Conference to examine Obama administration's foreign, domestic policy agendas
Arizona State University’s Center for the Study of Race and Democracy (CSRD) is hosting a three-day conference, March 6-8, to examine the implications of the Obama administration’s foreign and domestic policy agendas over the last four years in office.
Titled Barack Obama and American Democracy IV (BOAD): A National Conference for the Study of President Obama and Contemporary America, the event will bring together scholars, leaders and change agents to discuss, debate and analyze the meaning of the historic 2008 and 2012 presidential elections, paying close attention to issues of race, active citizenship and international affairs.
Several key faculty members, including the center’s director Matthew Whitaker and Alonzo Jones, dean of students for the Multicultural Student Center, will lend their voices to the discussion.
“The Barack Obama and American Democracy conference is particularly relevant for the ASU community, the New American University, because we at the Center for the Study of Race and Democracy believe in engaging in diverse and critical conversation about our past, present and future,” said Whitaker.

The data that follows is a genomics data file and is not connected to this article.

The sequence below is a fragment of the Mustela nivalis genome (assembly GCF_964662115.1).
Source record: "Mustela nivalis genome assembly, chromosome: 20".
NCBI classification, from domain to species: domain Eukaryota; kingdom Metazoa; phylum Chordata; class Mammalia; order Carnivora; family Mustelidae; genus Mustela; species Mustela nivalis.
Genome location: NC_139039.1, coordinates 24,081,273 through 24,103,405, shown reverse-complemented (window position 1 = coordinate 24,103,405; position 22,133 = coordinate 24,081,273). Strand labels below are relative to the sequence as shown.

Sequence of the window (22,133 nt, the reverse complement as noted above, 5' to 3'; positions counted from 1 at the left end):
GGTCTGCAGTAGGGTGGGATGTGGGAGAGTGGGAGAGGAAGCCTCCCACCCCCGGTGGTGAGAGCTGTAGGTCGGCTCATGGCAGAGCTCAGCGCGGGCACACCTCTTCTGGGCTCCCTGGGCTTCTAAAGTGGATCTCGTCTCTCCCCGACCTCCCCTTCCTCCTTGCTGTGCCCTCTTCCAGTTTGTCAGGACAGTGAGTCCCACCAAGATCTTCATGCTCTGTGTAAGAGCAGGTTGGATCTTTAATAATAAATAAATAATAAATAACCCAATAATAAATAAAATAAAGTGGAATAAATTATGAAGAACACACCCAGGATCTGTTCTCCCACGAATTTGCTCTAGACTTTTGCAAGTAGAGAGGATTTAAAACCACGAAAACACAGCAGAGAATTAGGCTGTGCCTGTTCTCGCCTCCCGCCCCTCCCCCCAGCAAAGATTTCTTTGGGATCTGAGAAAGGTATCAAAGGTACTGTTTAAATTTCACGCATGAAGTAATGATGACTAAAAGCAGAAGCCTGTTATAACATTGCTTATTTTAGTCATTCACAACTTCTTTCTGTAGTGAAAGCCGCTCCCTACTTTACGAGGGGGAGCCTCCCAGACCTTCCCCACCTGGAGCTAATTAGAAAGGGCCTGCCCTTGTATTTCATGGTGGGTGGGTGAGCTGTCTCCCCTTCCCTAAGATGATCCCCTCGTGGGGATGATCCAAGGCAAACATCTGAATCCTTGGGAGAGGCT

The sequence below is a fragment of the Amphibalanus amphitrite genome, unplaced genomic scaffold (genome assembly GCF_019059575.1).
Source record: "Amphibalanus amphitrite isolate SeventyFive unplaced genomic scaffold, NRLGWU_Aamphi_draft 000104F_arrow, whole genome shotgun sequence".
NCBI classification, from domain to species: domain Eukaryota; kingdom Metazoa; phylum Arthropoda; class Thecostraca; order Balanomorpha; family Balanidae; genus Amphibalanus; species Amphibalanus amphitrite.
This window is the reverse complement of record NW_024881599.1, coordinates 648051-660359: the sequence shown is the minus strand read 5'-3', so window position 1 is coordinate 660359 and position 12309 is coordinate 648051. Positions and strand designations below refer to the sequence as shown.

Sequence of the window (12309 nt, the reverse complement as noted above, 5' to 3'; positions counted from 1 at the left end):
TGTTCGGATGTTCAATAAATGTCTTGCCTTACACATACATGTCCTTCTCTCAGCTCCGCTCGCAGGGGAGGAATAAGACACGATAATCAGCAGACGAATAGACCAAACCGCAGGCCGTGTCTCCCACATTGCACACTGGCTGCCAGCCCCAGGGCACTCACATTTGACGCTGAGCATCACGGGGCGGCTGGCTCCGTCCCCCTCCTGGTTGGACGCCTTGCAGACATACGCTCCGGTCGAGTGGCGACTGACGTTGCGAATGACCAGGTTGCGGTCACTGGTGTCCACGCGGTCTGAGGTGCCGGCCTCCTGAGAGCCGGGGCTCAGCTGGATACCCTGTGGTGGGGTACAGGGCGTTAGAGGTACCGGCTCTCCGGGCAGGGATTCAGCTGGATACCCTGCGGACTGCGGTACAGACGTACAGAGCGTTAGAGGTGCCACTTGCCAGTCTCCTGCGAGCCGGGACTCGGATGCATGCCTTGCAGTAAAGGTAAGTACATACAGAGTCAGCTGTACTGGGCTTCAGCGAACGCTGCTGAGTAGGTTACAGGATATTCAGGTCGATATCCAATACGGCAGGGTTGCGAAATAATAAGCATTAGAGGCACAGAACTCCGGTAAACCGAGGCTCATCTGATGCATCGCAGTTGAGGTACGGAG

The annual conference is now in its fourth year. The BOAD conference was originally created by Tufts University (TU) and paved the way for a Center for the Study of Race and Democracy to be created at TU. Now a sister organization of the CSRD at ASU, Whitaker says he is overjoyed to carry on the tradition at ASU.
The CSRD serves as a source of expert opinion on the matters of race and democracy at the local, state, national and international levels. Researchers and practitioners affiliated with the center are tasked with expanding the study of race and democracy beyond the black/white binary to foster an understanding that race and participatory democracy intersect with gender, class, religion, sexuality and nationality.
This event is free and open to the public. Visit csrd.asu.edu/Obama to register now.